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Keepers of the Quaich

Single Malt Ambassadors
Brother Bluff Brother Bluff
Class of 01Q2


Lagavulin 16
Highland Park 18
Laphroaig 30
Talisker 18
Ardbeg 1977
Strathisla 35 (Peerless)
Clynelish 14
Laphroaig 10
Ben Nevis 10
Balblair 16

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I’d write to call attention to a small distillery located in a couple of hours north of Stockholm Sweden. I realize that Stockholm is not in Scotland, and so you may question the significance of my posting to our blog. But, I think what this distillery has attempted is worthy of your attention as it may create some exciting opportunities for Scotch whisky, too.

Mackmyra Distillery
Mackmyra started distilling in 1999, and they claim to be the most northerly distillery in the world. The distillery is the only whisky distillery in Sweden, and they draw their materials from the raw materials in Sweden creating a unique whisky offering.

The distillery determined that they wanted to provide the consumer a choice of how they would like to enjoy the single malt whisky from Mackmyra. Mackmyra essentially came up with two recipes—one called Elegant, the other called Smoke, and the spirit is to be aged in a choice of 3 different barrels (ex-bourbon, ex-sherry, or new Swedish oak barrels) producing six different varieties. To produce Smoke, the distillery uses juniper brush for spice on a bog-moss peat while Elegant is their original recipe born to be balanced and to pull it’s flavors more from the cask.

What really makes Mackmyra unique in the whisky industry right now is that they require you to buy an entire cask, and you can manage when the cask actually gets bottled. Yearly, the distillery will provide the owner of the cask with tasting samples, and once the whisky reaches 3 years in age, the owner of the cask can choose to bottle or let the spirt age longer.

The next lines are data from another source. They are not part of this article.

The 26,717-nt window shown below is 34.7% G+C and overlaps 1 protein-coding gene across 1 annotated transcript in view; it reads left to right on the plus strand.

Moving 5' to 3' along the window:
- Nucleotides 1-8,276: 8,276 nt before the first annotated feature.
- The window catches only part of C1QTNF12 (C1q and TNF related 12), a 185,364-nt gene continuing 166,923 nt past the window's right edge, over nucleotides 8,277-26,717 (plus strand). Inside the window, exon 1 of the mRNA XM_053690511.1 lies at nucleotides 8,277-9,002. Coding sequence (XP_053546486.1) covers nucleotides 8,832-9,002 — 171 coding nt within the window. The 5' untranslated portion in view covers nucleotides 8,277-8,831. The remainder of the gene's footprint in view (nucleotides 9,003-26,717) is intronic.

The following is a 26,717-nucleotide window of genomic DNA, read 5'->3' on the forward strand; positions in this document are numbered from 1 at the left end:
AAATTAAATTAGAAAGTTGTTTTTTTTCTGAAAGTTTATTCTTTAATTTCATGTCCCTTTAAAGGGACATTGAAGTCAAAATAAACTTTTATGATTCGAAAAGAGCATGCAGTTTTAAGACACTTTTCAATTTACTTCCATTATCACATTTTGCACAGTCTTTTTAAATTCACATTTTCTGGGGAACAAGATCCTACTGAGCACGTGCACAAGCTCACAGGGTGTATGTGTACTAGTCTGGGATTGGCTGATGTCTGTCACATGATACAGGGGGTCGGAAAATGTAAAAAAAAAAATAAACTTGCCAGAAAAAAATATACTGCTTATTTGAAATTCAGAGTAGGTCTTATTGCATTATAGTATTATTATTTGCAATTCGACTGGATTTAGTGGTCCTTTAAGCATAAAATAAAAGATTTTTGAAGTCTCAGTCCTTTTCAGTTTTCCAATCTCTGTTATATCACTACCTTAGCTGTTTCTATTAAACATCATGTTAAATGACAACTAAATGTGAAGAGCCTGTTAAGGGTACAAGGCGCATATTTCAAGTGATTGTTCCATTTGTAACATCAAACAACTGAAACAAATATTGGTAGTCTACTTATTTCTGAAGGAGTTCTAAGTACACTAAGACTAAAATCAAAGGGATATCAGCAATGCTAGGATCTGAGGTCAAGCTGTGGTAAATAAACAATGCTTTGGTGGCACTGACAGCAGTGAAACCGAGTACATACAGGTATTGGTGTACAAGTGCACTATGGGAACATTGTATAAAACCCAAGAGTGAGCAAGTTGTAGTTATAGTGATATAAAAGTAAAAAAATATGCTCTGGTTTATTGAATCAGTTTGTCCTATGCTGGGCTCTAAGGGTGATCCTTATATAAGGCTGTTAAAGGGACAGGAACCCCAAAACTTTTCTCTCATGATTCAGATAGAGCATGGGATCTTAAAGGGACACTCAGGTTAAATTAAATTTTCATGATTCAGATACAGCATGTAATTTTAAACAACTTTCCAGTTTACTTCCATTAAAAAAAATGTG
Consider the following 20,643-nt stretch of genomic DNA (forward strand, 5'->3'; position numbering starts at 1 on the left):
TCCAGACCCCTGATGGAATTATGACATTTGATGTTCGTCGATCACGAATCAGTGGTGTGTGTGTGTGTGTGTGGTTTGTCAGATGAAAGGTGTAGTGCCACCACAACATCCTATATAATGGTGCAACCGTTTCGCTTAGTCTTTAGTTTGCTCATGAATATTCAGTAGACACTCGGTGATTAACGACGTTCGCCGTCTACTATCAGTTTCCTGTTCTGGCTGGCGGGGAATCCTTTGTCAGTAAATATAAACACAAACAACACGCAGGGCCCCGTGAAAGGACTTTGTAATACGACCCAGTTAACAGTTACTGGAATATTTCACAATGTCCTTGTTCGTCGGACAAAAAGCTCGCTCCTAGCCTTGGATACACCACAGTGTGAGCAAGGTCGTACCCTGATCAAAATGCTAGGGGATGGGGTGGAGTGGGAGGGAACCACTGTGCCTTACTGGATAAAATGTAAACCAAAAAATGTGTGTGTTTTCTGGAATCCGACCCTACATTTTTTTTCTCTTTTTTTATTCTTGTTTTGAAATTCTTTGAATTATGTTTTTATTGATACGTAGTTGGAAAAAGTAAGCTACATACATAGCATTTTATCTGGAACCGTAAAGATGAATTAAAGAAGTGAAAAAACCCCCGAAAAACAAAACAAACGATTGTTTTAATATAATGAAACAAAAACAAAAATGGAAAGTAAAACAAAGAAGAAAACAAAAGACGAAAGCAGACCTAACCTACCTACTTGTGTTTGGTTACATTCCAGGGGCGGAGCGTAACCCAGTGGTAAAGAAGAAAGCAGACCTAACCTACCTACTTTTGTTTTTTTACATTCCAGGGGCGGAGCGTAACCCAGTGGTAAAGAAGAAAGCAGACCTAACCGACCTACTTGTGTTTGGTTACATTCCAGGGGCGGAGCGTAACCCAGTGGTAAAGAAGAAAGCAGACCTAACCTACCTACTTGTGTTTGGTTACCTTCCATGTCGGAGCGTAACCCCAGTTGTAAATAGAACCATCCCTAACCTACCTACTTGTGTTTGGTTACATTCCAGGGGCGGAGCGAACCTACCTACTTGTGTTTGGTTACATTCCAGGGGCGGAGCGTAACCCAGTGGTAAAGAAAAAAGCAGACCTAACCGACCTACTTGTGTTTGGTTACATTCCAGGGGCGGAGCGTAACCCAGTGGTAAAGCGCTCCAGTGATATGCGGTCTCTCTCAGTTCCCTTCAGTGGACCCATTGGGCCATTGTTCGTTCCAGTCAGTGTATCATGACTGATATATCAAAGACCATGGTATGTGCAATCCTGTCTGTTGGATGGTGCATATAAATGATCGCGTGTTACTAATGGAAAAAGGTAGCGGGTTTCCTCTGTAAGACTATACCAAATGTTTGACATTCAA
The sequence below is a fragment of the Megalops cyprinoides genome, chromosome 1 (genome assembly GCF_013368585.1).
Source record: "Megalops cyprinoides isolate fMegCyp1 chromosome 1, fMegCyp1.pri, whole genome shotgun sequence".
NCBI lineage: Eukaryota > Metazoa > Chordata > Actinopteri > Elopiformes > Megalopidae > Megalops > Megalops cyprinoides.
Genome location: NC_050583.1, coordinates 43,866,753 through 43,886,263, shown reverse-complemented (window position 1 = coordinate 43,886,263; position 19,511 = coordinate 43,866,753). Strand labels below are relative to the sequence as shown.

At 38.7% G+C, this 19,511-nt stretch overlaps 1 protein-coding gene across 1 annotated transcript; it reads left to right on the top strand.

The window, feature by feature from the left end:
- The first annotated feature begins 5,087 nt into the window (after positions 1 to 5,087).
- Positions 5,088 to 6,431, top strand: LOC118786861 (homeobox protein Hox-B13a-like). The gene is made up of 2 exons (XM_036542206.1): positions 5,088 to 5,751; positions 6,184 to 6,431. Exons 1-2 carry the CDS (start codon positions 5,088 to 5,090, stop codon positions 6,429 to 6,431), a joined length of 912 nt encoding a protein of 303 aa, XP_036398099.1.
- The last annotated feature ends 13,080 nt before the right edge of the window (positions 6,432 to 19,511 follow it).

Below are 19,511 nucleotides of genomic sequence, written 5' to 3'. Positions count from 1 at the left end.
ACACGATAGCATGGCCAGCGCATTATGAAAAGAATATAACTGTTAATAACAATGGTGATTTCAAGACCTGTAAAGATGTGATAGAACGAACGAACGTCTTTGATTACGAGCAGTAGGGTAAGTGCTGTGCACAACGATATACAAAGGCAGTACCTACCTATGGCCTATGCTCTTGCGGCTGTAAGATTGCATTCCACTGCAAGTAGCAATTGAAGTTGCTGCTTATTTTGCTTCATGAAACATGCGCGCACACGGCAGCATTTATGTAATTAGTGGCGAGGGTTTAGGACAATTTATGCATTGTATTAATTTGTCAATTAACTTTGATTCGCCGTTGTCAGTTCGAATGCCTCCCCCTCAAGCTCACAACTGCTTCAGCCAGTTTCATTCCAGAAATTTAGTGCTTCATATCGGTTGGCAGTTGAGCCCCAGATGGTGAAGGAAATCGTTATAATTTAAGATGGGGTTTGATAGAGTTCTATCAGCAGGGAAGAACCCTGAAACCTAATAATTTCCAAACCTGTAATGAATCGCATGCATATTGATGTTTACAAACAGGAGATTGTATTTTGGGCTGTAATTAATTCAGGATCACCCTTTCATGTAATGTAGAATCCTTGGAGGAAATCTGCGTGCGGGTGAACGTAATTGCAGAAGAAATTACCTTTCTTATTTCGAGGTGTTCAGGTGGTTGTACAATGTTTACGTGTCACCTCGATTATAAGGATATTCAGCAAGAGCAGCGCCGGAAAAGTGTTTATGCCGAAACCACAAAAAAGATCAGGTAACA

These casks are much smaller than a normal cask (perhaps a quarter-cask like Laphroaig uses?) and because of the smaller cask, the whisky will mature more quickly because of the greater contact the spirit has with the wood cask. Mackmyra will also allow you to bottle partial casks and leave the remainder for one more bottling, but the trick is that each bottling must be for at least 12 bottles. Interestingly, shipping of the bottles was ‘on arrangement at time of bottling’, and no more details provided (beware–perhaps a headache to ship to the US?). The bottles will carry personalized labels, too.

The cost of a personal cask ranges from $1,263 (Elegant bourbon) to $3,575 (Smoke Swedish Oak). No small investment, and I don’t believe that includes shipping.

Reading about Mackmyra is intriguing, but I’m skeptical considering personal experiences that some of us have had with the Macallan scheme. Yet, the difference here is that this form of whisky marketing is being driven by the distillery itself, and therefore may be better managed.

I think one drawback though is that Mackmyra will never be able to establish a consistent taste profile. Think Macallan 12, think Laphroaig 10…you know what you’re getting. Mackmyra, the personal whisky, will never have a recognized taste profile, and that could be detrimental to the longevity of the brand. That seems to be ok with the distillery as they personalize all labels.

Please check it out for yourself at

Have we determined who will be hosting 2006, 1st Qtr meeting yet? Any dates work best? March is quickly coming upon us. If we are unable to set the date this week, I suggest we cancel the 1Q06 meeting and get back on track with an early 2Q06 meeting.

I regret that I will not be able to attend the Feb 25th 4Q make-up meeting due to long-standing plans for that date. Maybe the host, Brother Lakeview, will be so kind as to invite me over for a private tasting some other time. 🙂

Anyone get the gift of single malt over the holidays? I must have been bad because all I got was a cold. Well, my holidays weren’t really that bad. Hopefully everyone had a restful few weeks and found some time to enjoy your favorite scotch. Laphroaig 10 was the honored guest at my house.

Brother Bluff

While browsing the aisle of wine at Marshall Field’s, I came across six bottles of Old Pulteney 12 year. All liquor was priced 10% off, so I ended up getting one bottle for about $20 after tax.

How funny–it won’t be long before I’ll be shopping for socks and picking up my favorite scotch all in one trip.

Seriously, though, I won’t count on finding any real finds there in the future. I think the total offering of single malts at the Hawthorne Mall Marshall Field’s was Old Pulteney, Glenlivet 12, and maybe a bottle of Macallan 12. The Old Pulteney was next to the Effen Vodka. It was an odd offering for Marshall Fields, but perhaps the price point was within what they think they could move in that small marketplace boutique.

Ledaig now comes in a port wood and sherry finish, retail approx $30 each. I was unable to find an age expression on either. I was unable to find out much more on the web about this release. The Burn Stewart Distillery home page hasn’t been updated in a while with fresh news.